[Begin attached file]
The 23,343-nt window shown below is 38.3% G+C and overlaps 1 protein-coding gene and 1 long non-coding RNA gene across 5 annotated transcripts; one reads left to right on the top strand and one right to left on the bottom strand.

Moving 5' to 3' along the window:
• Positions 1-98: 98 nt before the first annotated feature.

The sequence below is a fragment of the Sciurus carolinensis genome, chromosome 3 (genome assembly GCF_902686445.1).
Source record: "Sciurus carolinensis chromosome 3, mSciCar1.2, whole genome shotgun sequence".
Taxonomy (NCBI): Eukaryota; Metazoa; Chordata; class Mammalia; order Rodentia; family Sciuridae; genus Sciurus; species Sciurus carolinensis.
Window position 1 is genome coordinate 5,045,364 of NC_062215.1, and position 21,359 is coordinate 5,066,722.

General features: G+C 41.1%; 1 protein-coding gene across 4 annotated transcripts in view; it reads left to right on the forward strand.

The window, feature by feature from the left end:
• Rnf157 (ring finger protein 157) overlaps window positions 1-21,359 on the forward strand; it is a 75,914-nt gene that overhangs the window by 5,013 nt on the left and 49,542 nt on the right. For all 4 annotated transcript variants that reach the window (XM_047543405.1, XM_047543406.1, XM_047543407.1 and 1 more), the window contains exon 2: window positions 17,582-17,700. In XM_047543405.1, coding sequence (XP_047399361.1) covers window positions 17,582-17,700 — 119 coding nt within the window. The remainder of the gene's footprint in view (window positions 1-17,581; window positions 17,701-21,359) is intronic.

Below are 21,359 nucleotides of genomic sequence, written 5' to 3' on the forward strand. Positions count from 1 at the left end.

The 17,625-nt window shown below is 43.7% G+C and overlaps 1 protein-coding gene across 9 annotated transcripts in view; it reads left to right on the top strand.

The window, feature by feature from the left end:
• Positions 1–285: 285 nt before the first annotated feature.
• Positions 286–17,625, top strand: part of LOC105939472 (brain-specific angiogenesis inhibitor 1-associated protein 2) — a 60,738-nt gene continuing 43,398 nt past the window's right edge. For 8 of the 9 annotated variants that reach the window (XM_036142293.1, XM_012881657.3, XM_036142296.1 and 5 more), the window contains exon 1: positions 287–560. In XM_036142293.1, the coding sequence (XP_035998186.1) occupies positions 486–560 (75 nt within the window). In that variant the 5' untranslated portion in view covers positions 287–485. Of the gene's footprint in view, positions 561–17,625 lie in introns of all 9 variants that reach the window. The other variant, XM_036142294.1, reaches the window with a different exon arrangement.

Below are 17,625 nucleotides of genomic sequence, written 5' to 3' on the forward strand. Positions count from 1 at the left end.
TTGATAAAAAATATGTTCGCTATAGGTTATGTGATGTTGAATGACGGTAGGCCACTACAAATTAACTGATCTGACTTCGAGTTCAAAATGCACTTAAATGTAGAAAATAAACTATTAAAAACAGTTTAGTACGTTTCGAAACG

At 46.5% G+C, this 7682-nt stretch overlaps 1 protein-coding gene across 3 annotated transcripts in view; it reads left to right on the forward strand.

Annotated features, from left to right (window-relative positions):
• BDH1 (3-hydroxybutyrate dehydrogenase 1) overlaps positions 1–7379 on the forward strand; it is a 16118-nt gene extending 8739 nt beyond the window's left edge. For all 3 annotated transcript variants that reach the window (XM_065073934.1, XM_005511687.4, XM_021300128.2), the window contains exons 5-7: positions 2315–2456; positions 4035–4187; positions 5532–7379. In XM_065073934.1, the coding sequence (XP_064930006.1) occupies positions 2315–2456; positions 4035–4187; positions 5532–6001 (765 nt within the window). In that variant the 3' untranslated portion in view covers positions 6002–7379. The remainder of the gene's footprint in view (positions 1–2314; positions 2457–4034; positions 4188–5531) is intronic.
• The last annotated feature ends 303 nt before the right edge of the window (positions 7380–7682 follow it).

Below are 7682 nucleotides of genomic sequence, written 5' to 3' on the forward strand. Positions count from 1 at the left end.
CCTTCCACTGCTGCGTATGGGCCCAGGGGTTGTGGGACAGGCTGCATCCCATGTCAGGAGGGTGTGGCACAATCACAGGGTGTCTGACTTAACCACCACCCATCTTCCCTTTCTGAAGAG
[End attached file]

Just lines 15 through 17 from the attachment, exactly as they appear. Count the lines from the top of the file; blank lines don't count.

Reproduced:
• Positions 286–17,625, top strand: part of LOC105939472 (brain-specific angiogenesis inhibitor 1-associated protein 2) — a 60,738-nt gene continuing 43,398 nt past the window's right edge. For 8 of the 9 annotated variants that reach the window (XM_036142293.1, XM_012881657.3, XM_036142296.1 and 5 more), the window contains exon 1: positions 287–560. In XM_036142293.1, the coding sequence (XP_035998186.1) occupies positions 486–560 (75 nt within the window). In that variant the 5' untranslated portion in view covers positions 287–485. Of the gene's footprint in view, positions 561–17,625 lie in introns of all 9 variants that reach the window. The other variant, XM_036142294.1, reaches the window with a different exon arrangement.

Below are 17,625 nucleotides of genomic sequence, written 5' to 3' on the forward strand. Positions count from 1 at the left end.
TTGATAAAAAATATGTTCGCTATAGGTTATGTGATGTTGAATGACGGTAGGCCACTACAAATTAACTGATCTGACTTCGAGTTCAAAATGCACTTAAATGTAGAAAATAAACTATTAAAAACAGTTTAGTACGTTTCGAAACG